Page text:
About this series: I revisited my journals from my first year as a freelance writer and found they told a story of their own. In this series I get the rare opportunity to give myself, and other writers, career advice with nearly 50 years of hindsight. Enjoy!
One bit of advice for freelancers that I’m finding in my own journals: Know what your work is worth. Not knowing may mean either you won’t get the job, or you’ll be undercutting yourself.
So: the highlight of today was this afternoon’s interview with Mr. Northrup of Alice Peck Day Memorial Hospital. This guy is four years older than I. We got along quite well; however, I found it quite difficult to make an intelligent estimate on my fee for particular projects — e.g. brochures — because I’ve never done that sort of thing before. … and he says he has no realistic understanding of the market. Eventually this evening I did make an estimate: $5 to $7.50/hour; + $25/page for projects, plus expenses. We’ll now see whether that was an intelligent — let alone reasonable — estimate.Journal, Volume II
15 May 1979
This kind of standoff leaves both sides frustrated. Both expect to hear “make me an offer” and neither knows where to start. And not knowing what you’re worth makes you look inexperienced.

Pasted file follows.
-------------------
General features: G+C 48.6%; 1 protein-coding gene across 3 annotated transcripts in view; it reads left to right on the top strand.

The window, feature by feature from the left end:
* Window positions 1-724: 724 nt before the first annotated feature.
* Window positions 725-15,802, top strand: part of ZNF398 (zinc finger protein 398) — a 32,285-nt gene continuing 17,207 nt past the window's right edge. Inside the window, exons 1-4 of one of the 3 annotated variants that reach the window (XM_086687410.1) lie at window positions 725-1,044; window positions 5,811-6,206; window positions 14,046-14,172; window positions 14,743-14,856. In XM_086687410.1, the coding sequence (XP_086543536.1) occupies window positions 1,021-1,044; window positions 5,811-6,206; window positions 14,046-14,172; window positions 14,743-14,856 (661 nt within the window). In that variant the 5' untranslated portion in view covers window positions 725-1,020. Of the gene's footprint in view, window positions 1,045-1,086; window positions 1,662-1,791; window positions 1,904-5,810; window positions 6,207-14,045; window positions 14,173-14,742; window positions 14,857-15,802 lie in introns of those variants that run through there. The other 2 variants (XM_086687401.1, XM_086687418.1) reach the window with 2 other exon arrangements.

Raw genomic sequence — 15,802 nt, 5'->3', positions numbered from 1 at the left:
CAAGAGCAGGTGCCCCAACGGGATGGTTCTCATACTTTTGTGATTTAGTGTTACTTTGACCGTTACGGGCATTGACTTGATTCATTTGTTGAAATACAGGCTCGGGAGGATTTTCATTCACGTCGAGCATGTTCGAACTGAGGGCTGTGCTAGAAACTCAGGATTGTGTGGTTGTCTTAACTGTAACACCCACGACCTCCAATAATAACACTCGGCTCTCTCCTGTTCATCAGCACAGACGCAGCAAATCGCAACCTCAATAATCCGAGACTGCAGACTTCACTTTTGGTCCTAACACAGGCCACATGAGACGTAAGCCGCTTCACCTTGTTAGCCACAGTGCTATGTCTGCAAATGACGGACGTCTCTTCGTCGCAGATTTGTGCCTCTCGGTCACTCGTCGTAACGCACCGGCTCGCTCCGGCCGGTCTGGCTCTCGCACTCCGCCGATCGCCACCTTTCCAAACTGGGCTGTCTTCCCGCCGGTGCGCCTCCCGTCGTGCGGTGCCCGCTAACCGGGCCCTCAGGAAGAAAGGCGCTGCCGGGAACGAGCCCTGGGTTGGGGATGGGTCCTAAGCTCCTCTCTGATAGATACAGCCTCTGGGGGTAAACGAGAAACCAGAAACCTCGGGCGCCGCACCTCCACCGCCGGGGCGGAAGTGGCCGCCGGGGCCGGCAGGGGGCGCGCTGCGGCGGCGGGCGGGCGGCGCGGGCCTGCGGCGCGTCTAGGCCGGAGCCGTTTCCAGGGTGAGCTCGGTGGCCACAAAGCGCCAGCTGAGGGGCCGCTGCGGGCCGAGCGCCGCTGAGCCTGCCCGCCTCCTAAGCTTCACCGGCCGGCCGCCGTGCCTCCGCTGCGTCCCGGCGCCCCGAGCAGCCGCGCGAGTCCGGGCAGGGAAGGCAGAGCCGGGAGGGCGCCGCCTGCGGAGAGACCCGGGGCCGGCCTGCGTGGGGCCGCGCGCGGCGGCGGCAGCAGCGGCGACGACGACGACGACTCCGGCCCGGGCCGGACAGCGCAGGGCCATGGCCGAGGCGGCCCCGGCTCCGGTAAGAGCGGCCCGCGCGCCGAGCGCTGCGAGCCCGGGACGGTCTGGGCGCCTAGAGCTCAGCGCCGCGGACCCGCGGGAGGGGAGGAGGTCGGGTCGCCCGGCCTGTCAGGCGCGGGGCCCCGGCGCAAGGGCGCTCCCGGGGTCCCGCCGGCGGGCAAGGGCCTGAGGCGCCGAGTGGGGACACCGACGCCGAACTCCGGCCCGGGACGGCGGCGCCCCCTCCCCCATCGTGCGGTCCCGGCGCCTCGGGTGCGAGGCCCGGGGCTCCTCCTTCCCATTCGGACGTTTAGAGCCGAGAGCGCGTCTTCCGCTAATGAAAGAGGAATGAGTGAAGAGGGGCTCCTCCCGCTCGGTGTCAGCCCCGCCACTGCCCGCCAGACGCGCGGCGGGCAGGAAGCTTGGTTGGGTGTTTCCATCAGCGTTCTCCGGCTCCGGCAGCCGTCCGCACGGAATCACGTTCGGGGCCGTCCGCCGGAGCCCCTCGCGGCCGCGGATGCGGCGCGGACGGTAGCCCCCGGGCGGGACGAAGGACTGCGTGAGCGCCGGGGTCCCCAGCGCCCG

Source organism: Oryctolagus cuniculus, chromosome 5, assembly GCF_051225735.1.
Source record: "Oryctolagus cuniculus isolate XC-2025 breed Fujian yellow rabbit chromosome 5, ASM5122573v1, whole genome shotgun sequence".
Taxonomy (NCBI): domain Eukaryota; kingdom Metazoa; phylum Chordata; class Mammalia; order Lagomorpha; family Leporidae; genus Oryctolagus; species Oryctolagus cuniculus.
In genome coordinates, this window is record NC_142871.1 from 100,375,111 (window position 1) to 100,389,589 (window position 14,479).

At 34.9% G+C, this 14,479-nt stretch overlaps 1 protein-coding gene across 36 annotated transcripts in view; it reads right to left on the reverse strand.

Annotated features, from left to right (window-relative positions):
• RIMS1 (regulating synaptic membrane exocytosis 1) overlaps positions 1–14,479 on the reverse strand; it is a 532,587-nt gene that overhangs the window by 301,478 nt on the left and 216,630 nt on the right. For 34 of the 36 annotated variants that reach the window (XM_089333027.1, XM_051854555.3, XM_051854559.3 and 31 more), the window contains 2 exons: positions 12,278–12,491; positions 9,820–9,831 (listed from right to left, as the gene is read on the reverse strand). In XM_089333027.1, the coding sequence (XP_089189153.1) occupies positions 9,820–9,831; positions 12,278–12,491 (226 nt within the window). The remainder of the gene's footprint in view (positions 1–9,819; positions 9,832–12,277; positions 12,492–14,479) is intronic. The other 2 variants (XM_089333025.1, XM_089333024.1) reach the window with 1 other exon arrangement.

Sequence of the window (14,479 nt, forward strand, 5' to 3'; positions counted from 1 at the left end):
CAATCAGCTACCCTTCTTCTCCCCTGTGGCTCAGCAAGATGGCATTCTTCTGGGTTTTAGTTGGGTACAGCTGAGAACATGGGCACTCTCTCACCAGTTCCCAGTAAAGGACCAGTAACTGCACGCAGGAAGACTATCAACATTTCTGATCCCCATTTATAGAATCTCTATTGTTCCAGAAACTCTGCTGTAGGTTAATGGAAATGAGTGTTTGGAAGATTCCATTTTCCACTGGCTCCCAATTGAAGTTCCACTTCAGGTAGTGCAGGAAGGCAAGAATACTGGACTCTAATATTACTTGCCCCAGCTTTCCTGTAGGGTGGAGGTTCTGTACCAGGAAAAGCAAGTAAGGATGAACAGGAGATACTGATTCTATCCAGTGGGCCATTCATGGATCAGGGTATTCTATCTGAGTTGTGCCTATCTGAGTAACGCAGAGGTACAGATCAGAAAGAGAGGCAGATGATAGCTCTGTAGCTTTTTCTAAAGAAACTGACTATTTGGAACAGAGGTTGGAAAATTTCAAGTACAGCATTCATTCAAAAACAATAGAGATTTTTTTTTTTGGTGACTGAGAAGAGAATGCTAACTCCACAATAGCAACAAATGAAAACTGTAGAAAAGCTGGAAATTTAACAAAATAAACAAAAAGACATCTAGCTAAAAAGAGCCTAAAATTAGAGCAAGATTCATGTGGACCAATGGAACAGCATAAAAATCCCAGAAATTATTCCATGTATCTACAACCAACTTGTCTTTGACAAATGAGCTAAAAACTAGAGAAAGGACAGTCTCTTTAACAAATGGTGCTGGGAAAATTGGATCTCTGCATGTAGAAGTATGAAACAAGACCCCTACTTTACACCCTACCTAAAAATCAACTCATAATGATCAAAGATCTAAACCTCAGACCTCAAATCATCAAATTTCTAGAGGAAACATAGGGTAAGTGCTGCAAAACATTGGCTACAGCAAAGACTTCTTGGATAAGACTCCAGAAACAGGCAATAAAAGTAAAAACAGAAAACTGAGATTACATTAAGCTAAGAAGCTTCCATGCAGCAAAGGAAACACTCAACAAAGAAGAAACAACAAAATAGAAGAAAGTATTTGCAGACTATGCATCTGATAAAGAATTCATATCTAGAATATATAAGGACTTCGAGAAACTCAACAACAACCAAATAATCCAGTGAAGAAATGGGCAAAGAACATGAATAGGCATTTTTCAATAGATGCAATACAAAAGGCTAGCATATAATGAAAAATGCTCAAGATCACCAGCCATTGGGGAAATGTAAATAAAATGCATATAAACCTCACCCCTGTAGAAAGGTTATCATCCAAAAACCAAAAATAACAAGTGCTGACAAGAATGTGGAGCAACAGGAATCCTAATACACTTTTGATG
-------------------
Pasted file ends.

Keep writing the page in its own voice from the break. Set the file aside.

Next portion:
I was young and foolish. Today I’m old and foolish, but at least I know where to start. If you’re going to quote an hourly rate, know the minimum wage and what is being paid for similar workers in your market. In 1979, the minimum was $2.90 an hour, or more than $10 today. My quote of $5 to $7.50 an hour was a little high. But what I was being paid at the newspaper was probably a little low.
But Mr. Northrup (note to self: next time get first and last names and title) was looking for piece work, not hourly work. Not knowing how long it would take me to work on a particular project undermined my bidding.
How could I have found out? If I had done my homework, several annual writer’s guides, including works by Writer’s Digest, give typical job scales. I could also have joined an association for public relations professionals, or found other sources.
One thing is for sure: I couldn’t have looked it up on the internet. Today, research is much easier. For example, it took me less than 30 seconds to find out that Daniel Northrup was Administrator of Alice Peck Day Memorial Hospital from April, 1979, to May, 1982. It’s on his LinkedIn profile.